The Defense of a Madman (Via MisterE)
When discussing sociopolitical issues nothing is more frustrating than an opponent who is so blinded by his or her political inclinations that he or she is unwilling to properly educate him or herself on the issues at hand. Last night, I published a brief piece on the Iranian president. In it, I presented this madman as the monster he is. In response, MisterE had plenty to say:
Sounds like you may have already been duped. Where do you think the ‘track record’ comes from? I don’t know Ahmadinejah personally, all I know is what the government tells me about him. Since he denies the holocaust, I think him unintelligent and uneducated, unfit to lead a country, but thats all I know about him. After all Billy, I would bet $20 you believed Saddam has weapons of mass destruction when Bush said he did.
My point is, just ask more questions, probe your sources for information, think about things logically and try and walk a mile in another man’s shoes. Only then can you gain better perspective and be more likely to see the truth of a situation. - MisterE
Unfortunately for MisterE, my ideas surrounding Ahmadinejah are built upon mounds of evidence that illustrate a plethora of human rights violations that should not go unnoticed by the global community. Instead of admitting just how terrible this leader has made living conditions for those he opposes, MisterE accuses me of being simple-mindedly influenced by President Bush’s agenda and elevates Ahmadinejah to a man who is simply unfit to rule. Walk in is shoes? Are you sense-retardant?
With the closure of independent newspapers and journals and the suppression of reporting on human rights abuses, treatment of detainees has worsened in Evin prison as well as in detention centers operated clandestinely by the judiciary and the Islamic Revolutionary Guard Corps. The authorities have subjected those imprisoned for peaceful expression of their political views to torture and ill-treatment. Judges often accept coerced confessions.
While Bush (rightfully) dislikes Ahmadinejah, I choose to research the evidence that has been widely distributed, thus formulating these ideas, inevitably concluding with a negative opinion of Iranian leadership (and the madmen that comprise its structure).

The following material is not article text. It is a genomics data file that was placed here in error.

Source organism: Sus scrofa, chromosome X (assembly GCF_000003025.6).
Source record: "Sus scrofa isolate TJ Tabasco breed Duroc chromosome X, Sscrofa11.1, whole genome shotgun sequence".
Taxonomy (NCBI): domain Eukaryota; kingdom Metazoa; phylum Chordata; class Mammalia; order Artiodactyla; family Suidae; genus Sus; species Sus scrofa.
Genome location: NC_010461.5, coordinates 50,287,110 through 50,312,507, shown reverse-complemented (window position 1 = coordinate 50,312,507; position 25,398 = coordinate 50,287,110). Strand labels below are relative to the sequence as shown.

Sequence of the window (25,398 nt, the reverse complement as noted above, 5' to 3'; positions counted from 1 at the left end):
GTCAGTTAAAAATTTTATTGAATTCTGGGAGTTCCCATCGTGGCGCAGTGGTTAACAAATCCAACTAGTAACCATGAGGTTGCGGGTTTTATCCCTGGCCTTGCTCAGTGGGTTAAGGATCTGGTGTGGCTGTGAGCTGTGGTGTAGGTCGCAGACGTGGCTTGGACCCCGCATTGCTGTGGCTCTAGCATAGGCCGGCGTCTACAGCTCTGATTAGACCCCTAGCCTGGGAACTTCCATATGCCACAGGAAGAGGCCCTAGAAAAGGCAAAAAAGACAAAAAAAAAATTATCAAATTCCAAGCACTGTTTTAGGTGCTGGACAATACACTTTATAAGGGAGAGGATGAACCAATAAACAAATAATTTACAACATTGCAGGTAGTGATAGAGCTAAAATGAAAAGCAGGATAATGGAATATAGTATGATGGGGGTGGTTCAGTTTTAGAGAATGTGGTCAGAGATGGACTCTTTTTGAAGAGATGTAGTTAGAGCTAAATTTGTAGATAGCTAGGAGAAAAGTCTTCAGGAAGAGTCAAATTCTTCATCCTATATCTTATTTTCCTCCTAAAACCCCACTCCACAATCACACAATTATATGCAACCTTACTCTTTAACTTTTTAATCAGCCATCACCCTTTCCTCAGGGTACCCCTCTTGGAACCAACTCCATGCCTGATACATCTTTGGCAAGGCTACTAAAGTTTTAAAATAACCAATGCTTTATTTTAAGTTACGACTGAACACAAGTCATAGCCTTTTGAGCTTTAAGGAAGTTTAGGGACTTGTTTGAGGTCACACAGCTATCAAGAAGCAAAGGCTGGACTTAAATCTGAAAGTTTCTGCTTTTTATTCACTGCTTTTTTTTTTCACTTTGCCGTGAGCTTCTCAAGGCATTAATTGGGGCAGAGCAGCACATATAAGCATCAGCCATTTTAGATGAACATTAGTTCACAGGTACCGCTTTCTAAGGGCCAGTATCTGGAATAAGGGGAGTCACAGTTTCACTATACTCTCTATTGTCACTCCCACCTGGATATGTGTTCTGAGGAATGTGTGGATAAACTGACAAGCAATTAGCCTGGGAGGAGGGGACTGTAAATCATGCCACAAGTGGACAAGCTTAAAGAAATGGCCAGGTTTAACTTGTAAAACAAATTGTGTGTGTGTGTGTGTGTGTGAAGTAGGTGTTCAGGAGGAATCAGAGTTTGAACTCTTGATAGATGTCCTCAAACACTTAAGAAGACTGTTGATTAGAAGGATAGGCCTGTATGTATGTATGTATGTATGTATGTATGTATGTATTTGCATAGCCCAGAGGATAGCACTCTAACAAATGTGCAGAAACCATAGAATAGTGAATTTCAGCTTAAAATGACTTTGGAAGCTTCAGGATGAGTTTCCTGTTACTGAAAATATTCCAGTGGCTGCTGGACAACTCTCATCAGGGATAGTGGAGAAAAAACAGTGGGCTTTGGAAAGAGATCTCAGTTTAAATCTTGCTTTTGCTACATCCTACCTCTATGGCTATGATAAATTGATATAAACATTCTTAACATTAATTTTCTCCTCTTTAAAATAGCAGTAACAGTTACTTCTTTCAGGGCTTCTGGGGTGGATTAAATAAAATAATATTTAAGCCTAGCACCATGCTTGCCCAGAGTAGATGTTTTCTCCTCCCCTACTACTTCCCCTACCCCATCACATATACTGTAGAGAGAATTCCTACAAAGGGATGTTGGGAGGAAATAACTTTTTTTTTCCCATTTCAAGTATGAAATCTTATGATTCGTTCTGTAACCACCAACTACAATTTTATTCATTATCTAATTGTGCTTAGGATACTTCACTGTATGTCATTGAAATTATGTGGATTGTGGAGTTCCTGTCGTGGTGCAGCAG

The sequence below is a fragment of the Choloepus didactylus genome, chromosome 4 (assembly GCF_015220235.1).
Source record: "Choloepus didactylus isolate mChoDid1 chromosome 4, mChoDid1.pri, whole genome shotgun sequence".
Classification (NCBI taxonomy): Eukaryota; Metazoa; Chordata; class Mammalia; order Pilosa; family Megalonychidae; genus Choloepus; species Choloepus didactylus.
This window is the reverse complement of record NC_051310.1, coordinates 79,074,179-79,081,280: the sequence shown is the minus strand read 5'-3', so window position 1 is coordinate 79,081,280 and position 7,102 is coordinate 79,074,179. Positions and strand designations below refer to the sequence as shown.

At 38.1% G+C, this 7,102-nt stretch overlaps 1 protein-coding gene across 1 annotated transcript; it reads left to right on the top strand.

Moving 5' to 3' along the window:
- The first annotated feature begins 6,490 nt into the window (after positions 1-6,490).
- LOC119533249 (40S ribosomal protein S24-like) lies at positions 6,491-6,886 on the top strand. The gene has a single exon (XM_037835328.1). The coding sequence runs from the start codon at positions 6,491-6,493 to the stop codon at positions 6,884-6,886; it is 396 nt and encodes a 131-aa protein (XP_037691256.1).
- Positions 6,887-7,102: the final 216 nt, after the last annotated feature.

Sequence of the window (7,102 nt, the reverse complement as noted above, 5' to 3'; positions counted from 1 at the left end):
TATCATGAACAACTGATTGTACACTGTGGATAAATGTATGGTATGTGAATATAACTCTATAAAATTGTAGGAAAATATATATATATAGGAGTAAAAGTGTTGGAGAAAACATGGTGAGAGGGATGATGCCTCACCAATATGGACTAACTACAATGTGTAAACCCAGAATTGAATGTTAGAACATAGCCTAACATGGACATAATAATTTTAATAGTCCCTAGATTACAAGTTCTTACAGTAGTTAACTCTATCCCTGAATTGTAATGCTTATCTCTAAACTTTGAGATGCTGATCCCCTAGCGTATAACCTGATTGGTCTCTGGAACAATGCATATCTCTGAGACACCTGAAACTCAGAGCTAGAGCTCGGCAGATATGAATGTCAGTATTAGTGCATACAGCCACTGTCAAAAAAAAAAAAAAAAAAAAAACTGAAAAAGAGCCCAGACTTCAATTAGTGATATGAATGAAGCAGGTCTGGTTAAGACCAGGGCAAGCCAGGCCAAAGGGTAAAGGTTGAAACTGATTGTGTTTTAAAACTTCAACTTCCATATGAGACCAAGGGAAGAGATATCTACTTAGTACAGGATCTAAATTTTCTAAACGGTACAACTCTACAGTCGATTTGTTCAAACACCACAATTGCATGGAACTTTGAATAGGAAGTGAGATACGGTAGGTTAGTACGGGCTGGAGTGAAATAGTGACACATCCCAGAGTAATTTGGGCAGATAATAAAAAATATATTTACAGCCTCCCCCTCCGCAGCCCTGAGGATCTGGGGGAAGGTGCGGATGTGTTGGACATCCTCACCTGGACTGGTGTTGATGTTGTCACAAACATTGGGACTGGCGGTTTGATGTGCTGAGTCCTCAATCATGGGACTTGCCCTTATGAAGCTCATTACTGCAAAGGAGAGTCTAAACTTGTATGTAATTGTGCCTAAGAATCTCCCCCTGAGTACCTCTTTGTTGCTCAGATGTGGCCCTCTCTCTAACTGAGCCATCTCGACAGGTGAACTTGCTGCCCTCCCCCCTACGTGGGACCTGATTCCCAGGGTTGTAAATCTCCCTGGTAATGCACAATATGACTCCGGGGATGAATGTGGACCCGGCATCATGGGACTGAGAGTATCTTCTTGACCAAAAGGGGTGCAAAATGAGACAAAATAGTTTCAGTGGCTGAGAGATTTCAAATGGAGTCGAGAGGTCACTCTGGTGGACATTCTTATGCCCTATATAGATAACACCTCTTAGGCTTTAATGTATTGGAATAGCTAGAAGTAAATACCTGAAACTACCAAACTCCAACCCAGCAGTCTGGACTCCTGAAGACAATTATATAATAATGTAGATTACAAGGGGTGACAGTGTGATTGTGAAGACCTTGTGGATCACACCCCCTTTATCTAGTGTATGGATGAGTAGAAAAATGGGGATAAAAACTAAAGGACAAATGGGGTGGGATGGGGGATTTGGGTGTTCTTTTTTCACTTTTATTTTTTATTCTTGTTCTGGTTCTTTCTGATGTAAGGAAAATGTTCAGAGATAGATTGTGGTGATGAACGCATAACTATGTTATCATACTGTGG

And apparently Hilary Clinton (along with most of the Democratic presidential candidates) are as simple-minded as I am, since they, too, believed that there were weapons prior to the Iraq invasion (although that has nothing to do with what I was speaking of; good diversion, though, MisterE).
Let’s explore some more evidence I use to backup my claims (none of which involves Bush or his ideological tendencies):
The Iranian authorities have systematically suppressed freedom of expression and opinion since April 2000, when the government launched a campaign involving closure of newspapers and the imprisonment of journalists and editors. Consequently, very few independent dailies remain, and those that do self-censor heavily. Many writers and intellectuals have left the country, are in prison, or have ceased to be critical. During 2005 the authorities also targeted websites and Internet journalists in an effort to prevent online dissemination of news and information.
Hmm. Sounds lovely. What a paradise.
Systematic abuses include extrajudicial killings and summary executions; disappearances; widespread use of torture and other degrading treatment; harsh prison conditions; arbitrary arrest and detention; lack of due process; unfair trials; infringement on citizens’ privacy; and restrictions on freedom of speech, press, assembly, association, religion, and movement. Religious minorities, in particular Baha’is, have come under increasing repression by conservative elements of the judiciary and security establishment. The Government restricts the work of human rights groups. Women face legal and social discrimination, and violence against women occurs.
A simple Google search will clue you in. I choose not to walk in the shoes of a madman. But — thanks for the offer.